Donald Loiacano

Publication Date


Advisor(s) - Committee Chair

James Grimm, John Faine, Stephen Groce


Access granted to WKU students, faculty and staff only.

After an extensive unsuccessful search for the author, this thesis is considered an orphan work, which may be protected by copyright. The inclusion of this orphan work on TopScholar does not guarantee that that orphan work may be used for any purpose and any use of the orphan work may subject the user to a claim of copyright infringement. The reproduction of this work is made by WKU without any purpose of direct or indirect commercial advantage and is made for purposes of preservation and research.

See also WKU Archives - Authorization for Use of Thesis, Special Project & Dissertation

Original department Sociology & Anthropology

Degree Program

Department of Sociology

Degree Type

Master of Arts


The purpose of this study is to examine the relationship that exists between adolescents and conventional social institutions, and how this relationship effects regular cigarette usage among adolescents. Using the theoretical framework of Travis Hirschi's four elements of the social bond--Attachment, Commitment, Involvement, and Belief--the researcher defines cigarette smoking as a deviant activity that is more likely to be regul-rly practiced by adolescents who have a weak social bond to conventional institutions such as family, school, and church than those who have a strong bond to these institutions. Overall, the writer investigates the argument that adolescents' decreased attachments to social institutions such as family, church, and school will increase the likelihood of their decisions to experiment with and to continue smoking cigarette[s].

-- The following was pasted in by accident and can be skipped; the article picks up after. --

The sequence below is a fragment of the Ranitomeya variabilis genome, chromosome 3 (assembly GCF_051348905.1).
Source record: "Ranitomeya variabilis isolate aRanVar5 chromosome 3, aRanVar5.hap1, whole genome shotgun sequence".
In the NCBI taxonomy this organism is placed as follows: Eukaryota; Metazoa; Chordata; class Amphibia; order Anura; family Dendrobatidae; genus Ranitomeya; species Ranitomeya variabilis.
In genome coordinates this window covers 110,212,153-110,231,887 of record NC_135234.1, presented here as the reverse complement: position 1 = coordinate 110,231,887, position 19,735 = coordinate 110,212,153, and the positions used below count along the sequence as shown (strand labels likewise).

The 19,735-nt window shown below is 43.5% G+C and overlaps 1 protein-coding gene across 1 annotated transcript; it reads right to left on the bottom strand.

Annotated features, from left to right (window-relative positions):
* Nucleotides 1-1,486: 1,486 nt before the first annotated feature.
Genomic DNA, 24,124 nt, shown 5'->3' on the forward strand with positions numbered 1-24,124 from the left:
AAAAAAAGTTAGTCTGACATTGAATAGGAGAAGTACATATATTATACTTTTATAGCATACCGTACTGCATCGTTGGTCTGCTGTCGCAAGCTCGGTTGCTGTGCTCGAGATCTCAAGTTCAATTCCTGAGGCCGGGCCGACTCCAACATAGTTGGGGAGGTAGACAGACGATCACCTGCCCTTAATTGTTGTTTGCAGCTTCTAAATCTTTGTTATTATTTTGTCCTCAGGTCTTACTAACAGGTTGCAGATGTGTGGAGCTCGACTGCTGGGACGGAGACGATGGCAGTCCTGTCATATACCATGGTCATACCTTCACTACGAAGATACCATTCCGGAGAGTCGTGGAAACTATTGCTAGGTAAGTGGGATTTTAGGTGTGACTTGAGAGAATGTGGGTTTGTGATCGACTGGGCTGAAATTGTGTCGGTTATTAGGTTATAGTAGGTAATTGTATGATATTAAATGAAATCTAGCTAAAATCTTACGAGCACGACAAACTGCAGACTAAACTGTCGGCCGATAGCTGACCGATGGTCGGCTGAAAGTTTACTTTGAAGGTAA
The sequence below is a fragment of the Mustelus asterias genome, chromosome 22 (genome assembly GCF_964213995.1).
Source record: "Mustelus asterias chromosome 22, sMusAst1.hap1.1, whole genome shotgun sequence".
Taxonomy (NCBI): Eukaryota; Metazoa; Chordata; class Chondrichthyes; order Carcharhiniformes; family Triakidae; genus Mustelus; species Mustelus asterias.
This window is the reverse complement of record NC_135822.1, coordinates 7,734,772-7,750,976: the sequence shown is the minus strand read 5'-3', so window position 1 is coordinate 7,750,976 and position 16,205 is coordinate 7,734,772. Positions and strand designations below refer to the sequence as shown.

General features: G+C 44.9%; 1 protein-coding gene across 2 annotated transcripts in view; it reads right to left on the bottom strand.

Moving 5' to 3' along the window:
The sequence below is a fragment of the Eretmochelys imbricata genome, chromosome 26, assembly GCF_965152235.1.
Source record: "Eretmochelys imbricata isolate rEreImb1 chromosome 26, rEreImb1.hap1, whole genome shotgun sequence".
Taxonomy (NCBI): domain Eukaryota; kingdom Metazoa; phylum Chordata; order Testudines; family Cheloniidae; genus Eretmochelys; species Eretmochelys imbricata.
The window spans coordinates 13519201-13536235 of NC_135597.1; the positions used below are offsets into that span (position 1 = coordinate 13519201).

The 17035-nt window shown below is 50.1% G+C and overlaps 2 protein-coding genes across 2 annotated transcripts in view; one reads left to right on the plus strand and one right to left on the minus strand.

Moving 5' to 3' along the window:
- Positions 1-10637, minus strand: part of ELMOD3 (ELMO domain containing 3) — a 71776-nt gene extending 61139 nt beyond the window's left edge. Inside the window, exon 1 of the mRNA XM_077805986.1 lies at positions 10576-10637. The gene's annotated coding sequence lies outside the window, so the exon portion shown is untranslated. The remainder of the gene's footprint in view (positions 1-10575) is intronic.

Data were acquired from a 1992 questionnaire survey of high school-aged students who were attending one of the three schools in a northern Kentucky county (N = 2,042). Analysis consists of comparisons between the smoking habits of adolescents who have strong ties to conventional social institutions and those who do not. Three forms of analysis are employed for this study: bivariate analysis, table elaboration, and stepwise regression.

The findings in this thesis support the argument that adolescents who have a strong social bond to conventional institutions and activities are less likely to regularly smoke cigarettes than those whose social bonds are weak. All four of Hirschi's social bond elements were found to be significantly related to regular smoking among adolescents. Adolescents who had been arrested or suspended from school were found to exhibit a much greater likelihood to regularly smoke cigarettes than any other subgroup examined within this thesis. Overall, results of this thesis suggest that the causal explanations outlined by Hirschi in his 1969 book, Causes of Delinquency, and used in subsequent sociological research to explain deviance, are legitimate arguments in explaining and predicting regular cigarette smoking among adolescents.


Medicine and Health | Social and Behavioral Sciences | Sociology